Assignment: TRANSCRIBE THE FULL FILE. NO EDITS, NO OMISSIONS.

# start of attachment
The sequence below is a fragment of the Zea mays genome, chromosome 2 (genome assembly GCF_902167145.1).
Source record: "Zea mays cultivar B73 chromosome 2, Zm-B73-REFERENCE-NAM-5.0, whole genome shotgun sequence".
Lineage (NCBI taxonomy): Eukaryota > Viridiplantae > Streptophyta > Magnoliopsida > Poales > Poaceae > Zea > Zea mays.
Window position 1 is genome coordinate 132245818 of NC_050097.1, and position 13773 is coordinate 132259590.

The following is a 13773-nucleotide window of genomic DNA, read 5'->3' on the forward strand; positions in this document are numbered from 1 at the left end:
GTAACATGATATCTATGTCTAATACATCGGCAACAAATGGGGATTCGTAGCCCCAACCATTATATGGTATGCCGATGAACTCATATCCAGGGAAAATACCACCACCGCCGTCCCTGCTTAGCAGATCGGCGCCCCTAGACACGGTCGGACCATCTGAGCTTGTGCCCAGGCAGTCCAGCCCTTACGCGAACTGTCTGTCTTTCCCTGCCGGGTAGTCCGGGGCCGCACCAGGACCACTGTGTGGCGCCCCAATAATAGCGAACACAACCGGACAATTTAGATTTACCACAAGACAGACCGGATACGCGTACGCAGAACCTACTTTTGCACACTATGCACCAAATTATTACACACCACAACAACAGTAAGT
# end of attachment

The sequence below is a fragment of the Zea mays genome, chromosome 2 (genome assembly GCF_902167145.1).
Source record: "Zea mays cultivar B73 chromosome 2, Zm-B73-REFERENCE-NAM-5.0, whole genome shotgun sequence".
Lineage (NCBI taxonomy): Eukaryota > Viridiplantae > Streptophyta > Magnoliopsida > Poales > Poaceae > Zea > Zea mays.
Window position 1 is genome coordinate 132245818 of NC_050097.1, and position 13773 is coordinate 132259590.

The following is a 13773-nucleotide window of genomic DNA, read 5'->3' on the forward strand; positions in this document are numbered from 1 at the left end:
GTAACATGATATCTATGTCTAATACATCGGCAACAAATGGGGATTCGTAGCCCCAACCATTATATGGTATGCCGATGAACTCATATCCAGGGAAAATACCACCACCGCCGTCCCTGCTTAGCAGATCGGCGCCCCTAGACACGGTCGGACCATCTGAGCTTGTGCCCAGGCAGTCCAGCCCTTACGCGAACTGTCTGTCTTTCCCTGCCGGGTAGTCCGGGGCCGCACCAGGACCACTGTGTGGCGCCCCAATAATAGCGAACACAACCGGACAATTTAGATTTACCACAAGACAGACCGGATACGCGTACGCAGAACCTACTTTTGCACACTATGCACCAAATTATTACACACCACAACAACAGTAAGT